A recent homophobic attack in New Zealand left an 18-year-old man unconscious in a gutter for hours.
Zakk D’Larte never felt unsafe before but had a serious wake-up call last week. “I knew homophobia was around but I didn’t realise it was this bad,” he said.
But you don’t have to go far to find local examples of homophobic and transphobic violence.
This interactive crime map groups reports made to ACON’s Anti-Violence Project in the past three years into geographical locations throughout New South Wales.
View a larger version of the Homophobic / Transphobic Crime Map (NSW) in a larger map
But apparently the map doesn’t show a complete picture. Research shows that only 13% of victims of homophobic or transphobic violence and abuse file a report.
Sydney resident Ashley Nichols was one of them. Attacked on the way back from the shops a few years ago, he never forgot the brutal encounter. “The attacker continually hurled homophobic abuse, including ‘disease fucker’ and ‘cheeky faggot’,” he recalls.
Mr Nichols managed to fight him off and immediately reported the crime.
Anti-Violence campaign Speak Up was set up to encourage others to do the same. Launched in February 2010 in a partnership between ACON’s Anti-Violence Project (AVP), the Police Force and the City of Sydney, the campaign has failed to meet expectations.
Photo: Speak Up campaign poster with Chief Supt Donna Adney
“We expected to be inundated with reporting of crime and we weren’t,” says Chief Supt Donna Adney, who was the face of the campaign on one of the posters.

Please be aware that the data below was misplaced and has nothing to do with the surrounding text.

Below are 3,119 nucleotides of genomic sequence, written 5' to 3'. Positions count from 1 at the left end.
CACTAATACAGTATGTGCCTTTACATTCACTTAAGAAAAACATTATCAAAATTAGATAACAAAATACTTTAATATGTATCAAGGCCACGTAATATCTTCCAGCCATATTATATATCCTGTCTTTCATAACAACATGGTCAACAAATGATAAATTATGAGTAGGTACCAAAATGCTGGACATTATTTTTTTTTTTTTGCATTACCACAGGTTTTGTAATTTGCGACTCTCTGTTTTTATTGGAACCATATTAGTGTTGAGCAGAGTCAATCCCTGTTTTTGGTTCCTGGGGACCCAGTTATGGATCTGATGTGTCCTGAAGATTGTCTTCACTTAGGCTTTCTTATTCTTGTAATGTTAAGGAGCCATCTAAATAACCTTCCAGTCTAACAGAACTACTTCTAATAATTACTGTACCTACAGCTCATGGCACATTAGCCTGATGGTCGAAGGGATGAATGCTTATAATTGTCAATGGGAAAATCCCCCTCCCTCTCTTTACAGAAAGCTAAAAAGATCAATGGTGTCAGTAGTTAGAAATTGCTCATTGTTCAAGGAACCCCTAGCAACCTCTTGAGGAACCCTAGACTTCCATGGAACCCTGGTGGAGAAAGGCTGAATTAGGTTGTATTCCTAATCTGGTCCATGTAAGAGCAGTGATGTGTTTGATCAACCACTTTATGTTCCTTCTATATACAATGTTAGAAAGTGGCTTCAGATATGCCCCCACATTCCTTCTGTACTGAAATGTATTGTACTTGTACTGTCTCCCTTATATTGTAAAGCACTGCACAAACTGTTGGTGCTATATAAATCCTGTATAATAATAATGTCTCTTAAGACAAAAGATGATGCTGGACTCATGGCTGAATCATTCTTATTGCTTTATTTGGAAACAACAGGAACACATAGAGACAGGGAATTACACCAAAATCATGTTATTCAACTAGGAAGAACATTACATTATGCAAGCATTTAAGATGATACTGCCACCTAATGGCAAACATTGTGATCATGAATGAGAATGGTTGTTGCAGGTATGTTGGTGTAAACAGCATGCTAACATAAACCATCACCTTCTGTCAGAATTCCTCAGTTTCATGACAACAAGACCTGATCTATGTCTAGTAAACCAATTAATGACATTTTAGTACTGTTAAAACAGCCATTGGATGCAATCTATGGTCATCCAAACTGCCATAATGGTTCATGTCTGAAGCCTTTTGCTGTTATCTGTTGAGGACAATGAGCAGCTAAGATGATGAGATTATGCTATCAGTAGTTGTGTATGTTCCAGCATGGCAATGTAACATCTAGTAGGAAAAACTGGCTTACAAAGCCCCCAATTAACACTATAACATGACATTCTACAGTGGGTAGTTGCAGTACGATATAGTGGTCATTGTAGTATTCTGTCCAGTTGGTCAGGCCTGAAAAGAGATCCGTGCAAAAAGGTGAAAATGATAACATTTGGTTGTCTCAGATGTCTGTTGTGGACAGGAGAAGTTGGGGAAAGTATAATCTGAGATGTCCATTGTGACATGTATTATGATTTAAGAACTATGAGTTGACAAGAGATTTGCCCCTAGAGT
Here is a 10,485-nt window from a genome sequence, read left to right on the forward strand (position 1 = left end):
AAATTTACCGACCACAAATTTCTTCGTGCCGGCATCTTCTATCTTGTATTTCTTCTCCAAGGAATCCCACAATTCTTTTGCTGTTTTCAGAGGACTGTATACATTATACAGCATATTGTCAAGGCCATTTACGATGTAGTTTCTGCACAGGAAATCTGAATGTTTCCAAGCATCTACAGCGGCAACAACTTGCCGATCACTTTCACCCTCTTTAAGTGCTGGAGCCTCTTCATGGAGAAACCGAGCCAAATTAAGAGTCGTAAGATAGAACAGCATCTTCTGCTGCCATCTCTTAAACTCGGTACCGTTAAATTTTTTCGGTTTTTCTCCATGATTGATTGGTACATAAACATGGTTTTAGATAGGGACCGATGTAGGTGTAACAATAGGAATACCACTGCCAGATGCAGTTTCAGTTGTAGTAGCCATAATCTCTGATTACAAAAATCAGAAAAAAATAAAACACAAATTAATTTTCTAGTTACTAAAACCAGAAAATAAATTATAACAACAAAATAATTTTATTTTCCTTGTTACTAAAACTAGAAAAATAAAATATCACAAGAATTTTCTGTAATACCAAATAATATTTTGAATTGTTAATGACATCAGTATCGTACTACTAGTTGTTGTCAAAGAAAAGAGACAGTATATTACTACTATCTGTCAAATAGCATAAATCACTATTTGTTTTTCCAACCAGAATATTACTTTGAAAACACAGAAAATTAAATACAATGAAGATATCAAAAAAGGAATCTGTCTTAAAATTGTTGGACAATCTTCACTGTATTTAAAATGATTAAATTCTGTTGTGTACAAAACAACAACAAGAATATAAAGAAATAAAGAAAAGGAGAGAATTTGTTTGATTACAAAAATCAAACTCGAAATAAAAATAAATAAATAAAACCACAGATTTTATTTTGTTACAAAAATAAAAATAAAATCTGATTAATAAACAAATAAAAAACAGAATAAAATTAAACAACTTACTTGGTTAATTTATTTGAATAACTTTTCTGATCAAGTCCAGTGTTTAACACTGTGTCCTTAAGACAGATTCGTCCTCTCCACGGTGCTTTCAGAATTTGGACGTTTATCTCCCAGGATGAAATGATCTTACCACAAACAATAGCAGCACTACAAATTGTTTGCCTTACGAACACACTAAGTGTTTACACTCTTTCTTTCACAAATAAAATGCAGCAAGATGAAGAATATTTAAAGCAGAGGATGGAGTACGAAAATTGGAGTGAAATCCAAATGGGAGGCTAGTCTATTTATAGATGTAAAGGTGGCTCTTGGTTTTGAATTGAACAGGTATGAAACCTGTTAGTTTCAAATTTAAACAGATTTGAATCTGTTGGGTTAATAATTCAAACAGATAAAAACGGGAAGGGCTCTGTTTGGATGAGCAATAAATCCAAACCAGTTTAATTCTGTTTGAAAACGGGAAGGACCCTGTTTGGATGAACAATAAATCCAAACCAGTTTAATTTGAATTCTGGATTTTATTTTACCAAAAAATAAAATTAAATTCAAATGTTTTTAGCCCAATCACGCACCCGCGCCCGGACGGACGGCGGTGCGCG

“We believe there has been a small increase in reporting as a result of the campaign but statistically we can’t produce anything that supports that,” she adds.
But she explains the challenge: “Homophobic crime is difficult to measure as you may be assaulted and be gay or you may be assaulted because you are gay.”
AVP’s team leader Robert Knapman admits he also expected the campaign to generate higher levels of reporting. “It doesn’t mean the campaign wasn’t successful – it means we need to think more creatively about our messages,” he explains.
“Homophobic crime is difficult to measure – you may be assaulted and be gay or you may be assaulted because you’re gay.”
The messages consisted of posters, bus shelter advertising, postcards and pull-up banners. In its final attempt to attract attention, it will spread to drink coasters at a bar near you.
But what exactly was the message? Members of our Same Same forum say that the campaign slogan ‘no matter how small the incident’ is confusing.
“If I’d reported all the homophobic jibes and taunts I’ve seen and experienced on Oxford St, I’d be considered a nuisance to the police and most situations they’d ignore,” says Nichols, who hears homophobic remarks nearly every weekend.
Knapman says that the slogan was intended to highlight that the AVP is interested in more than just physical violence.
“Recently someone who was verbally abused reported the incident to the AVP and the Police. This particular report included the registration number of the vehicle where the abuse came from, which could be very useful.”
Using language in public which would offend a reasonable person is a criminal offence known as offensive language, says Chief Supt Adney. “But there is the gray area of what’s offensive and what’s not and what a reasonable person is and what’s not.
“So my advice is if you feel victimised or offended by it, then you should report it,” she says.“There’s probably not a lot realistically we can do about abusive hurl reported later on but if a number of people report it we can put more police into that area.”
But if no one reports crime, Police doesn’t find out about it. “Unfortunately, often people think ‘someone else will report it’ but everyone might think the same,” she concludes.